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‘Letters of Love.’ Greenwich teen rallies support for children in immigration centers

Palomino said all of her work has been done for the hope that every letter can make a difference when it gets into the hands of one of the kids at the border.

Angelica Toruno and Robyn Karashik

Jan 28, 2024, 11:28 PM

Updated 175 days ago

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A Greenwich teen is forming a bridge of communication with children detained in immigration shelters at the border through her nonprofit organization Dreams United.
Kimberly Palomino, 17, moved from Mount Vernon, New York to Greenwich nearly a year ago. She's proudly the daughter of immigrants with roots in Peru. She said her personal connection to immigration gave her the inspiration for Dreams United.
"I think it's very important to embrace their identity and heritage,” said Palomino.
She said the nonprofit strives to connect young Americans with immigrant children being held in immigration centers through heartfelt letters written in Spanish and English.
“[They’re] a beacon of hope in times of loneliness for a lot of these children," said Palomino.
She started a “Letters of Love” campaign at her high school with the goal of getting more letters out. She even reached out to universities for more support.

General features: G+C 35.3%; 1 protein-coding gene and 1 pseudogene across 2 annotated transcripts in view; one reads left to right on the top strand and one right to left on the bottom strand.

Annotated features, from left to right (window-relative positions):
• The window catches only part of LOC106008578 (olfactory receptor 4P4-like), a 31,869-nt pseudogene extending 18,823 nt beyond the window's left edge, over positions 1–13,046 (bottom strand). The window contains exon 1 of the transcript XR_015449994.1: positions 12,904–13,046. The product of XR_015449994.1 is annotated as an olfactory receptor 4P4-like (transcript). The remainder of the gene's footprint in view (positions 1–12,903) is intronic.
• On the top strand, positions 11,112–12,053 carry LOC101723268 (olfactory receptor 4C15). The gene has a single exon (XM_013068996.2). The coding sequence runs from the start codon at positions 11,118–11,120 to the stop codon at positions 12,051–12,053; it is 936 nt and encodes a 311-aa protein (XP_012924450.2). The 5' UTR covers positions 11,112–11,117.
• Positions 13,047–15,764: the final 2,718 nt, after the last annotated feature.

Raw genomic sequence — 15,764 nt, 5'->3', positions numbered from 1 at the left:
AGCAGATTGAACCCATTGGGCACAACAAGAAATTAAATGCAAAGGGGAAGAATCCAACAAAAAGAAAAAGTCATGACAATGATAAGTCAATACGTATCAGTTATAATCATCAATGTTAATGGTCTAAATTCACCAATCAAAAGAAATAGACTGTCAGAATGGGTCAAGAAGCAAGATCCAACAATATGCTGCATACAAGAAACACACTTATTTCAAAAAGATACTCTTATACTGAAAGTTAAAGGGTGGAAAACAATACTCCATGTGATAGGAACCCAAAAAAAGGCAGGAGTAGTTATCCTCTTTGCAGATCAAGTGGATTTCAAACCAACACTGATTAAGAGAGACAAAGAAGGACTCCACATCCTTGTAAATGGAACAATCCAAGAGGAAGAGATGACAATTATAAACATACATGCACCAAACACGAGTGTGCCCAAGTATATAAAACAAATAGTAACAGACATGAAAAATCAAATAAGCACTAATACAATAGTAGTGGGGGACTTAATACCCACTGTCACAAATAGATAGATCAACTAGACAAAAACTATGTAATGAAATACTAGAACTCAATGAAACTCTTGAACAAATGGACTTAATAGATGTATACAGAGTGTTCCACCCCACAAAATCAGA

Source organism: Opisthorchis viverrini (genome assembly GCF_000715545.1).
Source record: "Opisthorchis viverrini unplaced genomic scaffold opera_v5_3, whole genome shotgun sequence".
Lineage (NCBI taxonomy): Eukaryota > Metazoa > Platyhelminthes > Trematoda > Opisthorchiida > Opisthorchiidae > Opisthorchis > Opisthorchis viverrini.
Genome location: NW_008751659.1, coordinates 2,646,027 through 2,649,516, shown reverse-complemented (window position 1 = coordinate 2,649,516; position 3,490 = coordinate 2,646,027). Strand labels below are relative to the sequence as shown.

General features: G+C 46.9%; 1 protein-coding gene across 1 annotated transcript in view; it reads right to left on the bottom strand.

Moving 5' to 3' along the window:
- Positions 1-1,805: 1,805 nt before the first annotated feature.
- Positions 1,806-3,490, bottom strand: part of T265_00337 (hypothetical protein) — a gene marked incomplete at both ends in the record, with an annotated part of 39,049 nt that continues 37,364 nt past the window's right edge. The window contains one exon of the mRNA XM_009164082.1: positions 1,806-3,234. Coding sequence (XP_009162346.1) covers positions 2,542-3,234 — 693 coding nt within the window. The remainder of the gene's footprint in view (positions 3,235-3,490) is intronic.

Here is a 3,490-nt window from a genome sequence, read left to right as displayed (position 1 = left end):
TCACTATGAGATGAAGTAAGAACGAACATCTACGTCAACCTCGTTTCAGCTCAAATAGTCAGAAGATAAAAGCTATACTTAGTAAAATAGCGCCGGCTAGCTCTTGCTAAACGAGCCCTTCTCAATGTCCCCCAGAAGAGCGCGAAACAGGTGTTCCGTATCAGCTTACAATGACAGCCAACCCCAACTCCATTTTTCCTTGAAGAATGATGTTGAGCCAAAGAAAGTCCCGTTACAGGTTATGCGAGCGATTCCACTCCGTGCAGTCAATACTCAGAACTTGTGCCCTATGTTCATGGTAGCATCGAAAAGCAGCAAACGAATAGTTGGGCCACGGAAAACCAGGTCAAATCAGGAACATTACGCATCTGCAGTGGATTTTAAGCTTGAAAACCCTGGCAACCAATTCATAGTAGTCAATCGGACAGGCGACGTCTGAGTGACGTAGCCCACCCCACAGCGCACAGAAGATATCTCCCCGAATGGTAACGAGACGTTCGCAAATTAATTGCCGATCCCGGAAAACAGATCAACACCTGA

"All these letters are going to make an impact on the lives of a lot of these immigrant children,” said Palomino.
Since then, she has collaborated with the University of Michigan, New York University, Columbia University and University of Pennsylvania.
Palomino said all of her work has been done for the hope that every letter can make a difference when it gets into the hands of one of the kids at the border.
"Although we might be different, come from different backgrounds and everything, I feel like one thing that unites us all is the pursuit of a better life and the wonder of dreams," said Palomino.
Palomino said there are plenty of children in the immigration centers who can use some words of esperanza, or hope, every day.
To learn more about Dreams United and how to send a letter, click here.


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